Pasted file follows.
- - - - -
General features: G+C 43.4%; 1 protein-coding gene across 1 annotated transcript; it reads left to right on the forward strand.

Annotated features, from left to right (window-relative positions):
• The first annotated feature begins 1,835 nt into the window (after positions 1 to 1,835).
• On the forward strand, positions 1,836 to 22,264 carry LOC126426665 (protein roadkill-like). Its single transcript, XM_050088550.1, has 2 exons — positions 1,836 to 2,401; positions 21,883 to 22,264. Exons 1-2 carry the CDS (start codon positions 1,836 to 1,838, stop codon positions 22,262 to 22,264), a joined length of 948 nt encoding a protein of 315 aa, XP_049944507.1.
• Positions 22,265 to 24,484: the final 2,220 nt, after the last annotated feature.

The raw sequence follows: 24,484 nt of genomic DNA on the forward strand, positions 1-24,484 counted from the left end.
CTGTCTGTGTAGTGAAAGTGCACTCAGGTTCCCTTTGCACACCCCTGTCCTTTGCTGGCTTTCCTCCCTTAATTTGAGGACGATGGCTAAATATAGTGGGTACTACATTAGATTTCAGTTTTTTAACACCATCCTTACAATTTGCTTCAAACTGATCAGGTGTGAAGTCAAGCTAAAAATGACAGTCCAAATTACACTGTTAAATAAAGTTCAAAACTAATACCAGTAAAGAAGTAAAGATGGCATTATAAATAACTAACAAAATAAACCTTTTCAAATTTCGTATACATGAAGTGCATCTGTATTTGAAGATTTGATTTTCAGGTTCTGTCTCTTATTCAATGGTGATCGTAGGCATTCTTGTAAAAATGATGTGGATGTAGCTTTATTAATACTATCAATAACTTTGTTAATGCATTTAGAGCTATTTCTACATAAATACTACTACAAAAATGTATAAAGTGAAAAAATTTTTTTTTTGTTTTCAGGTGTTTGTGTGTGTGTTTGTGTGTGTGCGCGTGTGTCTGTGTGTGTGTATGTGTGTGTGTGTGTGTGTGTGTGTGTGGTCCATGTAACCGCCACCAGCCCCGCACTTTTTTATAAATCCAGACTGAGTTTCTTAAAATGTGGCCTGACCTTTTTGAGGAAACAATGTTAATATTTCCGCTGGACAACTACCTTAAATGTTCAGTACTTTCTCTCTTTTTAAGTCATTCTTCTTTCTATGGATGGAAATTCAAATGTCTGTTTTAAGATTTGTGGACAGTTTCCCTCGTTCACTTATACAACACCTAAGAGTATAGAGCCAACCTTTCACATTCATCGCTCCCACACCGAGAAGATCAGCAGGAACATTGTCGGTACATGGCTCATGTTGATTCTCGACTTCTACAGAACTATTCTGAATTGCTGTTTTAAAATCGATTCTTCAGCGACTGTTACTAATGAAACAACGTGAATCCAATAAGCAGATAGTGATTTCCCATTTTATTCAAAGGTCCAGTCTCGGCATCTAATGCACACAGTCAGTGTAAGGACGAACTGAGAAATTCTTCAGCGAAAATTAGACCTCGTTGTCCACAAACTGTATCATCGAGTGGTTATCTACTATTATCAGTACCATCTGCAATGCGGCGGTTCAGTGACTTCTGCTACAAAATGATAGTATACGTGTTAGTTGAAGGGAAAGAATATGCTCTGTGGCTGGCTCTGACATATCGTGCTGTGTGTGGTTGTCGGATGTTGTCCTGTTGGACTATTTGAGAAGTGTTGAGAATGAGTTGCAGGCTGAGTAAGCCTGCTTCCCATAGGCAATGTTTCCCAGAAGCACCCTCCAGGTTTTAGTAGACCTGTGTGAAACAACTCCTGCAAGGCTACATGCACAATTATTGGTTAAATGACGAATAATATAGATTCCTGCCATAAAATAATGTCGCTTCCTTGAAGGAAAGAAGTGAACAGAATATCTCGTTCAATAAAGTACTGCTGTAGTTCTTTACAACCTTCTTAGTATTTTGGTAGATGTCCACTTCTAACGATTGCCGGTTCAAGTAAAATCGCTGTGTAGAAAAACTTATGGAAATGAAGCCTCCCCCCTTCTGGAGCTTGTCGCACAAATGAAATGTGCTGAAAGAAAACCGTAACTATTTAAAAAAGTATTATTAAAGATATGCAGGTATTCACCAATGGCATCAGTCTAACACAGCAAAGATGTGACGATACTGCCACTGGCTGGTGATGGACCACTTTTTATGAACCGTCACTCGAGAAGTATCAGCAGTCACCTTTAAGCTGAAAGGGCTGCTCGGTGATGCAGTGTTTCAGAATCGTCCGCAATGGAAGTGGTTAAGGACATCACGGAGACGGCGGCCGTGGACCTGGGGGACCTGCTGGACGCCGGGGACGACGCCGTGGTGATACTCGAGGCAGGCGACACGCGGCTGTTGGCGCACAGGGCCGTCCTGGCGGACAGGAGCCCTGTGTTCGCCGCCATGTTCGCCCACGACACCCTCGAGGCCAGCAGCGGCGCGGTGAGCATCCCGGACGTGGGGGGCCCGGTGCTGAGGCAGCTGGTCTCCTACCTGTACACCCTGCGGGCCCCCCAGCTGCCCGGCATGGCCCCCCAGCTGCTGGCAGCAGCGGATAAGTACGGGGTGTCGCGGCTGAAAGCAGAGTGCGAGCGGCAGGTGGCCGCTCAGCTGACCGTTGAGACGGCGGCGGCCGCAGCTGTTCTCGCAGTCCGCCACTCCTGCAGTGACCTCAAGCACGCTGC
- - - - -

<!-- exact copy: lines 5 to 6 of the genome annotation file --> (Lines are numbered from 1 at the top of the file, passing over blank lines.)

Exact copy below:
• Positions 22,265 to 24,484: the final 2,220 nt, after the last annotated feature.

The raw sequence follows: 24,484 nt of genomic DNA on the forward strand, positions 1-24,484 counted from the left end.